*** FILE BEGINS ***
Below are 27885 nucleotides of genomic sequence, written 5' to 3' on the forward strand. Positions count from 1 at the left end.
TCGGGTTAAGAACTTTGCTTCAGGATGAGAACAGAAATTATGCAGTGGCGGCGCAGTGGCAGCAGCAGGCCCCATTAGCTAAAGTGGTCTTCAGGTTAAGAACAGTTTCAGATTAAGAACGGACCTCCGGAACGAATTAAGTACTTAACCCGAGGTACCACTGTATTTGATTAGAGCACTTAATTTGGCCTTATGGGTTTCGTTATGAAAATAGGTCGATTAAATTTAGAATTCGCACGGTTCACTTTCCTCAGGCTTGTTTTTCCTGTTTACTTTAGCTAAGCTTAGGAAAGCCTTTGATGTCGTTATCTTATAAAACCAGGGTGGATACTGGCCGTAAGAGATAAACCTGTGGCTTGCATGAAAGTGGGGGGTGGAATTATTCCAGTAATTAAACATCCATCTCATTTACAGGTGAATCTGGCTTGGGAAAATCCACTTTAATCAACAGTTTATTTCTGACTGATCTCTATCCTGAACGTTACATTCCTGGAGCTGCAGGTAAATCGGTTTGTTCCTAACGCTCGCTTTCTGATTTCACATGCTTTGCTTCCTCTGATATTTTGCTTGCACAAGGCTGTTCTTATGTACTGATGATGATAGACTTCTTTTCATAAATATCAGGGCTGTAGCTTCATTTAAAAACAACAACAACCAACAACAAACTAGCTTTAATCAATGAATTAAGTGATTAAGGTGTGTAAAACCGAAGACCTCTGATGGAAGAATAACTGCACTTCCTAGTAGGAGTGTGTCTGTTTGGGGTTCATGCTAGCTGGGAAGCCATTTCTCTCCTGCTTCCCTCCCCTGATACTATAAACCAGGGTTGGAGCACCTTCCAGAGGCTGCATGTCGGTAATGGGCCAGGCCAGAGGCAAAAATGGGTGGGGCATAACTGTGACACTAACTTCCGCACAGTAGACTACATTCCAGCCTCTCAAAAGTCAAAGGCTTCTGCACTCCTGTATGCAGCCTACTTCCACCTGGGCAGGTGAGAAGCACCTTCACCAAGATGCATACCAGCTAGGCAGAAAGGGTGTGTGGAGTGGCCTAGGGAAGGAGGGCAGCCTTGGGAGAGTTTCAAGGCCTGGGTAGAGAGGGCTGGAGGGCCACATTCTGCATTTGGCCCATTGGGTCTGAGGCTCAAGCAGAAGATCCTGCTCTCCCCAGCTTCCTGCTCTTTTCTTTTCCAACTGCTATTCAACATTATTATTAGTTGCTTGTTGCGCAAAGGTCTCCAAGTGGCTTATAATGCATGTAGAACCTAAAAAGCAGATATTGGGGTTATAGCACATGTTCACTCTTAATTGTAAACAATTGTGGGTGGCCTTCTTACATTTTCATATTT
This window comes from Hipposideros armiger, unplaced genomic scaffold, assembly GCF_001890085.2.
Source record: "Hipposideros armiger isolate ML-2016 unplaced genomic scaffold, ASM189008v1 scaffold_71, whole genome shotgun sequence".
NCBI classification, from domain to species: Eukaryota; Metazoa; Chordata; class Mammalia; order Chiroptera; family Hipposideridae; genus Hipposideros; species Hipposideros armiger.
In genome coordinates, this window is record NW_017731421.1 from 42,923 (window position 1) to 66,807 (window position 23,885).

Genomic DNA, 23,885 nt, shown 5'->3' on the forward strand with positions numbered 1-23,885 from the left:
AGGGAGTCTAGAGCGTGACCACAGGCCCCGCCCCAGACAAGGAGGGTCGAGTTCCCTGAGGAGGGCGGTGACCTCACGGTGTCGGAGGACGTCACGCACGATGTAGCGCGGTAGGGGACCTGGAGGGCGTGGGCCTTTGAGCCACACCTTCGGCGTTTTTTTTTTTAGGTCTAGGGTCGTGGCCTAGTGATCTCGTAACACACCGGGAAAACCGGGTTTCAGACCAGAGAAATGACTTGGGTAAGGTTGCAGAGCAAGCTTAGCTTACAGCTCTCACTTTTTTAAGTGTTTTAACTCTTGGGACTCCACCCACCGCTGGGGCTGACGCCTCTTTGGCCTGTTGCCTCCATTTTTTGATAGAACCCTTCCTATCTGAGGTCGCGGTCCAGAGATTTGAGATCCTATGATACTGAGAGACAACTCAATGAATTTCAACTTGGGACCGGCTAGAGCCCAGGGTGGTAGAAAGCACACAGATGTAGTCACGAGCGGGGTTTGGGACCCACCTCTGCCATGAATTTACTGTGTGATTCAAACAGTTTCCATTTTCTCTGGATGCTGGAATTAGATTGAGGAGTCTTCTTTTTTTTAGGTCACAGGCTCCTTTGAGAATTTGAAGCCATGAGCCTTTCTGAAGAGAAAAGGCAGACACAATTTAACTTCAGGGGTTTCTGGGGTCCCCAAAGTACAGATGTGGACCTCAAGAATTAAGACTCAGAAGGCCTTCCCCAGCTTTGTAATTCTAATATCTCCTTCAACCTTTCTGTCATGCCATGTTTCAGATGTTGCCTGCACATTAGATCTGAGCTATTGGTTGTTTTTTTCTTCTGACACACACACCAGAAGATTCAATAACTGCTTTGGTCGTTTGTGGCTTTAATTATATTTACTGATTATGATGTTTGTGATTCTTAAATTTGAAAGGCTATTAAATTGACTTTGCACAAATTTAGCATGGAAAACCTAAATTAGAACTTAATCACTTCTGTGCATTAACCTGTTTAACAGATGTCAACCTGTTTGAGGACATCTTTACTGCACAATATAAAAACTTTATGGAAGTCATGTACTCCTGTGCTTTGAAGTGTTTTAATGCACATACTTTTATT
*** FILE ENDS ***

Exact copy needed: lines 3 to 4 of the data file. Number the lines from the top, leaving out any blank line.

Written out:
This window comes from Hipposideros armiger, unplaced genomic scaffold, assembly GCF_001890085.2.
Source record: "Hipposideros armiger isolate ML-2016 unplaced genomic scaffold, ASM189008v1 scaffold_71, whole genome shotgun sequence".